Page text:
Vol. 35, No. 6: Anonymity
Our coverage of Ukraine and Afghanistan includes compelling stories of people who, fearing harm, have made legitimate requests for anonymity. Some are willing to be identified by just a name, a code name, or a nickname.
The Standards team’s partial anonymity policy applies to reporting on any topic, anywhere: we avoid identifying sources in this way unless, in extreme cases, they pass two tests – a legitimate reason to fear serious physical harm and an important role in the article, video or podcast.
Does a one-name identifier help our audience follow the story we’re telling? With a play that mentions and quotes a person multiple times, the answer is often yes; it might read better with a name than with a descriptor like e.g the Afghan spy. When referring to other anonymous sources—those that play a minor role, are mentioned only marginally, or are not cited—the answer is usually no. Use a description and not a name, even if a person is willing to be addressed by name only.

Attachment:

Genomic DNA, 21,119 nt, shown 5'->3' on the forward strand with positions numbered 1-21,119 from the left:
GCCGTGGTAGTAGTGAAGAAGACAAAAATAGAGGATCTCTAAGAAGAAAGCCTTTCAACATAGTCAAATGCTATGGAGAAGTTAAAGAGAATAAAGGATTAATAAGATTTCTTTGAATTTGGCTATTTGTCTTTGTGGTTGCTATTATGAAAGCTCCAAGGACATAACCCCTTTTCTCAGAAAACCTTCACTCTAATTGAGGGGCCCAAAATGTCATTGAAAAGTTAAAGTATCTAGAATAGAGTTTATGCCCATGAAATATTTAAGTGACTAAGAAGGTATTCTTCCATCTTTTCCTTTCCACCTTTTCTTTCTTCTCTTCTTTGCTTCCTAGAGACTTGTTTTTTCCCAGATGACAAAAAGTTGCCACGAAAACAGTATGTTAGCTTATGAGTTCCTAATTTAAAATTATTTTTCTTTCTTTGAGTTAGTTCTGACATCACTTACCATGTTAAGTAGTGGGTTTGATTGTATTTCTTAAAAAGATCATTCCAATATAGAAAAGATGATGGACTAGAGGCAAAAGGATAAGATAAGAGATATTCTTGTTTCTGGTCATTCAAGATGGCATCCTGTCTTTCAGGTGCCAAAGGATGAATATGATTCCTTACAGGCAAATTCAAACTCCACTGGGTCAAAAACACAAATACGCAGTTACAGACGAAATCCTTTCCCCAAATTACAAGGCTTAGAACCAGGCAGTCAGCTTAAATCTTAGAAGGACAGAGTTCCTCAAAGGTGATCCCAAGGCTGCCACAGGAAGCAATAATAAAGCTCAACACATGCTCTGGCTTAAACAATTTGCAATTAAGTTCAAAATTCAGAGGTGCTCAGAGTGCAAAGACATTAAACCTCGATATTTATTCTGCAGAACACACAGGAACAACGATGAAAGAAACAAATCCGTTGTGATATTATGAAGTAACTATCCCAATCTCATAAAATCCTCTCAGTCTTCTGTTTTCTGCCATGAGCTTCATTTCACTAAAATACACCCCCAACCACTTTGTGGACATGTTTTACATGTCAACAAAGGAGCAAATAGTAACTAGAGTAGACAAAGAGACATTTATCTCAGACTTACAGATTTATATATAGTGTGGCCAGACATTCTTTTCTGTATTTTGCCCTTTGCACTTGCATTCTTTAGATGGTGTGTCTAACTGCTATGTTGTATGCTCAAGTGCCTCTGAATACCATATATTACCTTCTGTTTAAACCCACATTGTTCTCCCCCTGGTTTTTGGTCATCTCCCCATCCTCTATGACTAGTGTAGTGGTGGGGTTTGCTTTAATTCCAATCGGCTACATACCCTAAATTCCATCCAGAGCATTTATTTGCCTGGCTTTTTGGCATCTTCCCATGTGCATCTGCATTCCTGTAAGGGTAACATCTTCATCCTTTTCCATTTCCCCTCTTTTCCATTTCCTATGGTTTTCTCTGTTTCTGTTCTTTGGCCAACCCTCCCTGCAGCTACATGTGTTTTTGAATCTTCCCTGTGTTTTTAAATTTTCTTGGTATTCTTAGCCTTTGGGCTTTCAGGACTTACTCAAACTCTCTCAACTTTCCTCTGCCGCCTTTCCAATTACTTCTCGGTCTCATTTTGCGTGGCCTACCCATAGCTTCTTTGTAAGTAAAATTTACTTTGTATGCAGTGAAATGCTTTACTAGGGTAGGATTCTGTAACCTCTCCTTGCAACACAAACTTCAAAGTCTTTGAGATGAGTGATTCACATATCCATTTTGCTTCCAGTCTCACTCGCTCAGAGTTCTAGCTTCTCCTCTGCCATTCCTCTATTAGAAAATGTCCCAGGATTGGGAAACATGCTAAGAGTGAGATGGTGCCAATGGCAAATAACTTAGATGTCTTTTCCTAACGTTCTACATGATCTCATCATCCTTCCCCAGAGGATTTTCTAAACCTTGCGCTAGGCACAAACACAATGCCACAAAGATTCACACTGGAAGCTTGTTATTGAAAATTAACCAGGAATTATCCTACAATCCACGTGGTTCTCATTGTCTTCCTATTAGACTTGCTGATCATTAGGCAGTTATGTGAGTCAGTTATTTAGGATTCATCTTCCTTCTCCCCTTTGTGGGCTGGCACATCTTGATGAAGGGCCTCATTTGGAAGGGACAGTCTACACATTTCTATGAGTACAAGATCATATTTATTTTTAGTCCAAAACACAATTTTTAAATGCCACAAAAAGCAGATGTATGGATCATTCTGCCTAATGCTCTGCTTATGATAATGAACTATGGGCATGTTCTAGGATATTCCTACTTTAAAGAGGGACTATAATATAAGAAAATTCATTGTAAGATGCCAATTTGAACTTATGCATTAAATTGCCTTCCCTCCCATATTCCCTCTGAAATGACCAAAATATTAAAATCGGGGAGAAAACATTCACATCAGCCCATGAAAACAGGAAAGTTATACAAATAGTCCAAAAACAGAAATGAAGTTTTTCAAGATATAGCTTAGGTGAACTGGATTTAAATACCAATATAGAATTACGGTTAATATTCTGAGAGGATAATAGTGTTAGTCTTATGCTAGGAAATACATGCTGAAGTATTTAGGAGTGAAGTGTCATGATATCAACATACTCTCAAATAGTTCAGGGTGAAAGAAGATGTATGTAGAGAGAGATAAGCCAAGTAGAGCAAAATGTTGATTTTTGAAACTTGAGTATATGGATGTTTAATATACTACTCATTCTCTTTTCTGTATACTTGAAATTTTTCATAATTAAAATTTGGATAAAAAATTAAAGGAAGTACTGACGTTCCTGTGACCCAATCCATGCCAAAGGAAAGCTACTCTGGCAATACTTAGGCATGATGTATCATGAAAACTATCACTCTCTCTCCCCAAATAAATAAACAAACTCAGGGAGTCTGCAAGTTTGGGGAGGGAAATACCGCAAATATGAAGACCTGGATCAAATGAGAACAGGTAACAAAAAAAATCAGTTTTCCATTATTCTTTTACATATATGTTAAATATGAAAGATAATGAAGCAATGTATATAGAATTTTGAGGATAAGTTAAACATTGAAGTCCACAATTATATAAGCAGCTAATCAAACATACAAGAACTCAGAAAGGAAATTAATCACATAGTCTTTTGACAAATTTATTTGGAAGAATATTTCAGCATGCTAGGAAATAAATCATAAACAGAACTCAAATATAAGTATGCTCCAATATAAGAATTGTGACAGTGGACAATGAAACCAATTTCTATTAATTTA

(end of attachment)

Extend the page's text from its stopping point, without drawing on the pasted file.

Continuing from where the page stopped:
If we allow partial anonymity on these rare occasions, we should be clear with our audience. Add a sentence such as The Wall Street Journal agreed to use only her first name. Otherwise, a reader might think that we use pseudonyms, which we don’t. As a rule, we don’t need to say why we only publish one name. The reason is almost always to protect in some way the person who is speaking to us, or that person’s family, and does not need to be explicitly stated. If the context described in the article does not make the reason obvious, an exception can be considered. Contact senior editors or the standards team – who, it should be noted, reserve the right to ask for sourcing details in any case.